Bibas highlights that the PR’ability of marketing campaigns has become more vital than ever as spend has decreased. “Nobody has the media dollars we had 10 years ago so for your message to explode globally you need that to become a conversation globally and to have a conversation you need to have a point of view,” she explains. She credits the courageousness of the Burger King ad, “to defy the norms of the category” and to profit from the PR accordingly.

We’re getting closer and closer to consumers demanding who is behind the lens.

Dr Rebecca Swift

The impact of coronavirus on women’s careers

Research shows that 80% of purchasing decisions are made by women, yet only 12 to 13% of creative directors are women. There is a disconnect here between who is making the work and who eventually buys the product that work is selling, and this is only being heightened by the ongoing crisis.

Swift highlights that there is a commercial imperative for brands to examine who makes the work. She explains: “we’re getting closer and closer to consumers demanding who is behind the lens. There is way more interest in who is responsible, who is making the decisions and what does the team look like.” It’s something Swift felt optimistic about when looking at the credits of the work she was judging during the Awards. Bibas highlights the work that Free the Bid are doing in this space as vital to changing the narrative around who stands behind the lens.

Swift says that this perspective is keenly shown by younger consumers especially, so it falls on brands to future proof the business. This means, for Swift, that “you have to nurture and bring women up behind and you have to understand that women bring a different view.” This extends to ensuring inclusivity across the board and amplifying the women and people from underrepresented communities who are already in those roles so that people can see them. Because, says Swift, “it’s not just about creating opportunities; it’s about ensuring that the cohort that comes behind can see that.”

Comber highlights that, as a result of the coronavirus crisis, she’s “noticed the acceleration of everybody’s internal digital agenda.” Working across online platforms has not only given her team more agility but it’s also opened up space to more junior team members. They are getting a level of commercial exposure that they might not have received in an office. “The organisational mix has been flattened so much because everyone has skin in the game,” she adds.

Comber wants to see people feeling empowered enough to call visible gender disparity out. She highlights Richard Robinson, Managing Director of Econsultancy as a “key activist” in this space. But she cautions, people like Robinson “shouldn’t be special; they should be the norm.” This means opening up the space because, she believes, “men are an equal party to helping the conversation move forward and if you don’t include them you alienate them,” she adds.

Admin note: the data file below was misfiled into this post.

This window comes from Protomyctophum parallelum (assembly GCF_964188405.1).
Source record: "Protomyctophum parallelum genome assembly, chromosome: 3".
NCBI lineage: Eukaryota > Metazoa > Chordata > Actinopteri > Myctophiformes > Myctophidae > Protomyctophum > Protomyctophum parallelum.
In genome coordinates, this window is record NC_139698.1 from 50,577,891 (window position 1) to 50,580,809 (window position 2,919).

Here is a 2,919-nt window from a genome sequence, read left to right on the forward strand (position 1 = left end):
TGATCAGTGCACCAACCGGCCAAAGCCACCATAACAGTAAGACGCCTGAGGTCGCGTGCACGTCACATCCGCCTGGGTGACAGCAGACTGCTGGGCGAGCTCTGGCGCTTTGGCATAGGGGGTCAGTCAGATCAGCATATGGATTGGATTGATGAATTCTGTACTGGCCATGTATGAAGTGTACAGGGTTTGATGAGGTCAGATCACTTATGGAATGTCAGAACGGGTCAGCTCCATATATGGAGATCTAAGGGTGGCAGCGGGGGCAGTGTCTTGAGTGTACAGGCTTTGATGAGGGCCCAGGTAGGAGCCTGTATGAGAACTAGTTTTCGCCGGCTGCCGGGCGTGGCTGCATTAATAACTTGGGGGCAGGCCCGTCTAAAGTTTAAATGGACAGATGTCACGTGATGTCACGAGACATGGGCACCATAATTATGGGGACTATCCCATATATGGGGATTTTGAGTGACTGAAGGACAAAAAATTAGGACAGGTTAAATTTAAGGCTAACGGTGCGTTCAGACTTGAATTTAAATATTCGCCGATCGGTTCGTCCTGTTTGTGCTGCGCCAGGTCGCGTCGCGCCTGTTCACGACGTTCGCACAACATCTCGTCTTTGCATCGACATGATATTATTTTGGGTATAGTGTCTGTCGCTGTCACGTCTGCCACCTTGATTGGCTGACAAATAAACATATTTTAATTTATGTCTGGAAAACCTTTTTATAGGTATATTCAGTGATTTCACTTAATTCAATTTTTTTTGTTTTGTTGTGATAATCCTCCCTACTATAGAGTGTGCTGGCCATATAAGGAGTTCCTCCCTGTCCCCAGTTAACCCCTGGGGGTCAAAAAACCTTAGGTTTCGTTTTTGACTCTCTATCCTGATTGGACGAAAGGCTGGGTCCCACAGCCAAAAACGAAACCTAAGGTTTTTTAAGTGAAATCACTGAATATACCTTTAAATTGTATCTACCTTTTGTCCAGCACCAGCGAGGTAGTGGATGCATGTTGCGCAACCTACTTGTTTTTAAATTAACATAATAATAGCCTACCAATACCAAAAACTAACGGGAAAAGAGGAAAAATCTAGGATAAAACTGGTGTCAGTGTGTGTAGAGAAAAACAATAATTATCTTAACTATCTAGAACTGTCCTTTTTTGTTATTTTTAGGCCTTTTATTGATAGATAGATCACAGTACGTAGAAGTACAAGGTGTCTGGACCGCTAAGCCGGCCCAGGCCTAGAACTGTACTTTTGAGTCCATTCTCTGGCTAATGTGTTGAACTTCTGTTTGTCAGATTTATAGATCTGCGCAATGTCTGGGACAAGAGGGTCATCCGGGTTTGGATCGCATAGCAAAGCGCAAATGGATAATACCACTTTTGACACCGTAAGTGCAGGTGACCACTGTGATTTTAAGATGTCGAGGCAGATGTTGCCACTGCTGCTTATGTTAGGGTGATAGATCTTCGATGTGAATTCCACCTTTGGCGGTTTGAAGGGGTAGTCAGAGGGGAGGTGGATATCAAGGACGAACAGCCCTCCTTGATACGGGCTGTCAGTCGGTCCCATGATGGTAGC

A once in a generation opportunity to change the workplace

Bibas points out that one of the most interesting things the pandemic has helped to shift is agency attitudes towards working from home. “It’s brought a new era of work environment for agencies which is very positive from a women’s point of view,” she explains. It’s something that Kemp acknowledges as she points out that as the playing field changes, we have a once in a generation opportunity to change the workplace for the better.

It’s the culture of an organisation that Comber believes companies should be prioritising, and attitudes towards working from home feed into that. “The culture of your organisation is the thing that will give you a strong foundation to believe that anything is possible, to believe your voice can be heard,” she says. This means each individual feeling like they can prioritise the time and space to stay creative and drive their own curiosity in an environment that she labels, “the now normal.”

For Swift this comes from consuming visuals to stay creative. And, as our lives have moved ever more behind a screen, she advises people to step away from simply turning to Google for visual inspiration. Look elsewhere, she advises, whether that’s supporting galleries, shows or even the cinema; “supporting the creative community but also getting some nourishment from that,” she adds.

Both Bibas and Comber believe that it is more important than ever to step away from the screen, “trying to find the time to look outside,” says Bibas. Nature, says Comber, gives her the nourishment that 10 or 12 hours has stripped her of. “If you look to nature, you’ll get inspiration from it, calmness from it,” she says. And, if your company culture is right, you can call out when you need the time to step away.

As the ongoing crisis only looks set to continue to affect society and business across the world, awards like Gerety are vital ways to connect the global creative community, celebrate the most impactful work and ensure that the lens through which that work is both made and judged, is more diverse than ever.


Abigail Comber, Danielle Bibas and Dr Rebecca Swift were speaking on the Gerety Awards panel at BITE LIVE 2020. To watch the full conversation, visit the dedicated event page, It is possible to raise the bar: Marketing lessons from the female lens